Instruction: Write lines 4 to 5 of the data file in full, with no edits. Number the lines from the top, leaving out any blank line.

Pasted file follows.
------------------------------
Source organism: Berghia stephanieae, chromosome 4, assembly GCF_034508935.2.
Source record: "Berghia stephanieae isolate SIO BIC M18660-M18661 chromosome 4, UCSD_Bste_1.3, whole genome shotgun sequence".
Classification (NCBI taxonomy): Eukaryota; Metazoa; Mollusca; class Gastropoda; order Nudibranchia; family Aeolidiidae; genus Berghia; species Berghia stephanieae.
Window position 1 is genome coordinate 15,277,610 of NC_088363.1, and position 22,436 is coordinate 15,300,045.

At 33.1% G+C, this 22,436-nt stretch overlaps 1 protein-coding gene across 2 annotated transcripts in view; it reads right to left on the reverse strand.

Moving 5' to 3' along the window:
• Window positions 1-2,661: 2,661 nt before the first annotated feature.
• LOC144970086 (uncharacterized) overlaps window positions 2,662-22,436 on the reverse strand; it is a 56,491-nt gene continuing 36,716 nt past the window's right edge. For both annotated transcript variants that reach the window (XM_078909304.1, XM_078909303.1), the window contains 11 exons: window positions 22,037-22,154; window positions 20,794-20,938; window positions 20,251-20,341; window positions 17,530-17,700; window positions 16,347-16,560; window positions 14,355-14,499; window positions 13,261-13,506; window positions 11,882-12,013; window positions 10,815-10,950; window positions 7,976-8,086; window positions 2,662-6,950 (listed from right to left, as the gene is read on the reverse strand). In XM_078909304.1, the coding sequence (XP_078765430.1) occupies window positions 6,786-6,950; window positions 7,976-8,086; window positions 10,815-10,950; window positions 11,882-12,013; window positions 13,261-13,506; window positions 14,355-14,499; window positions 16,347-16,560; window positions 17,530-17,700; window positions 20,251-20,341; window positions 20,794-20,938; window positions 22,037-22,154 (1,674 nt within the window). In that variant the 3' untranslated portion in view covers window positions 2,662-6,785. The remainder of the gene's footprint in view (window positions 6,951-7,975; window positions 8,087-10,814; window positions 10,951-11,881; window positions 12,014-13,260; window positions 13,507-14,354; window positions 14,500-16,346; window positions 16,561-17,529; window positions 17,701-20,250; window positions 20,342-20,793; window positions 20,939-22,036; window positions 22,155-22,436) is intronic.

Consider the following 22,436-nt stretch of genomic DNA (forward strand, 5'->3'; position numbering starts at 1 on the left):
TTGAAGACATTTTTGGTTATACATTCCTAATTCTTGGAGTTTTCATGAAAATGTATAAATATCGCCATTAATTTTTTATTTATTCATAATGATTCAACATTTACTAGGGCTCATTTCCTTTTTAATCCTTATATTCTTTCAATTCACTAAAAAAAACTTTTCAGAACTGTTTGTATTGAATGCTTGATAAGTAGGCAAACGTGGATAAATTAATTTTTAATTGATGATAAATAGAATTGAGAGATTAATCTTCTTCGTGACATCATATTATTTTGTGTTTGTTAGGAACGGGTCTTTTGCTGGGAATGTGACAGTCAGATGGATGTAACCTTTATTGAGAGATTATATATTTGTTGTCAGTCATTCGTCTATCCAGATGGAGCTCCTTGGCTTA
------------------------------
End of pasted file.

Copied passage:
Window position 1 is genome coordinate 15,277,610 of NC_088363.1, and position 22,436 is coordinate 15,300,045.

At 33.1% G+C, this 22,436-nt stretch overlaps 1 protein-coding gene across 2 annotated transcripts in view; it reads right to left on the reverse strand.